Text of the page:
DHARAN: A church building collapsed during a Christian convention in eastern Nepal, killing at least 23 people and injuring dozens more, police said Wednesday.
Around 1,500 Christians had gathered in the town of Dharan for the meeting when a makeshift three-storey structure built to accommodate participants gave way at about midnight after hours of heavy rainfall, they said.
"The participants were preparing to sleep when the wall collapsed. Most of the victims were on the ground floor of the building," police inspector Mohan Bikram Dahal told AFP.
"The wall was made of bamboo and it could not withstand the weight of the people."
Many of the dead were women and children and at least one of the victims was from neighbouring India, police said.
The El-Shaddai Church, an international Christian organisation with a base in the northern Indian town of Darjeeling, was holding its annual convention in Dharan, around 200 miles (320 kilometres) east of Nepal’s capital, Kathmandu.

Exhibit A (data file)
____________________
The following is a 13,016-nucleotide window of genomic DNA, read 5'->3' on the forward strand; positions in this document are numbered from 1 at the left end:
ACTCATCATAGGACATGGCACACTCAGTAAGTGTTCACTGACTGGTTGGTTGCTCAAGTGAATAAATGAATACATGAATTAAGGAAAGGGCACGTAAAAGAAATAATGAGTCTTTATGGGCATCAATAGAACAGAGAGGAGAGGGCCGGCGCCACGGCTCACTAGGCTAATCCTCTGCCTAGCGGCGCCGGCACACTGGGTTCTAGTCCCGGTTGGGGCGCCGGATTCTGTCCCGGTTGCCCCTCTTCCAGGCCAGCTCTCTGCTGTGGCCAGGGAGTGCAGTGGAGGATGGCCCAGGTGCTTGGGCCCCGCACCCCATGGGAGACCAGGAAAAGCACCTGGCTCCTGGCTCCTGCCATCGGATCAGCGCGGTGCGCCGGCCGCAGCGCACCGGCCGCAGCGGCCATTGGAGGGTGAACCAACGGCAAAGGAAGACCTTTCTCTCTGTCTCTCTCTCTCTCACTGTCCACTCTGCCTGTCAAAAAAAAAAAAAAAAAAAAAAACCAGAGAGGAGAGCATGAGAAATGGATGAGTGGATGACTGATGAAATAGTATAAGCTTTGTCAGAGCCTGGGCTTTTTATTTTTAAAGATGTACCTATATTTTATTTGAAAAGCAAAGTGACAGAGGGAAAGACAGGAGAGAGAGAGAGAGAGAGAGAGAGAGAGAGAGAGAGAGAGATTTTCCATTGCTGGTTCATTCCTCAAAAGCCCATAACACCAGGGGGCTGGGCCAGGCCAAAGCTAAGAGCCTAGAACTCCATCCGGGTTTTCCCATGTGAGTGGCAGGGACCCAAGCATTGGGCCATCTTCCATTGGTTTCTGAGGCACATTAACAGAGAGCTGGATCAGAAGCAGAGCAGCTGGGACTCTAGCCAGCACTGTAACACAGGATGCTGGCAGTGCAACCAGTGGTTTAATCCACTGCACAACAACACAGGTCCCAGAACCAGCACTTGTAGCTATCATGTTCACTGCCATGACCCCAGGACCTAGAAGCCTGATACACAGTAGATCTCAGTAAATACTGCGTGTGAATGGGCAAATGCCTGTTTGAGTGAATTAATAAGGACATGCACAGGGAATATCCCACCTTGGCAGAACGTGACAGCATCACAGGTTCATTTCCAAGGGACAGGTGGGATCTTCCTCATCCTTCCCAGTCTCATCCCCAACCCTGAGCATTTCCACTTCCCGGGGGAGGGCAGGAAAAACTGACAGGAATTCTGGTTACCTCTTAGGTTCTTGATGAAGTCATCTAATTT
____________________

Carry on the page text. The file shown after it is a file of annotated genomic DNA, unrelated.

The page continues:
Police said many Indian Christians had travelled to the Zion Prayer House, a church in Dharan, for the meeting, and the bamboo structure that collapsed had been built to house the overspill.
Rescue teams were at the scene and the injured had been taken to hospitals in Dharan, police said, adding that the army had been drafted in to assist with the rescue effort.
"Sixty-three injured people are undergoing treatment in our hospital and five of them are in a critical condition," said Balbhadra Prasad Das, a doctor at the BP Koirala Institute of Health Sciences in Dharan.
"Most of the patients have head injuries and bruises."
Bhawindra Giri, a staff member at the El-Shaddai Church, said that the group was offering prayers for the injured and families of the dead.
There are around 500,000 Christians and nearly 3,000 churches in Nepal, which has a population of 27 million.
The first church was established by missionaries from Darjeeling in 1952 and the number of Christians grew rapidly as the country opened up to foreign influences.
However, Christians were subject to persecution and sometimes imprisoned during the Panchayat era, which began in 1960 when the then king Mahendra seized power and imposed direct rule that lasted for 30 years.
Accidents are common in poverty-stricken Nepal, where safety standards are lax and frequently ignored.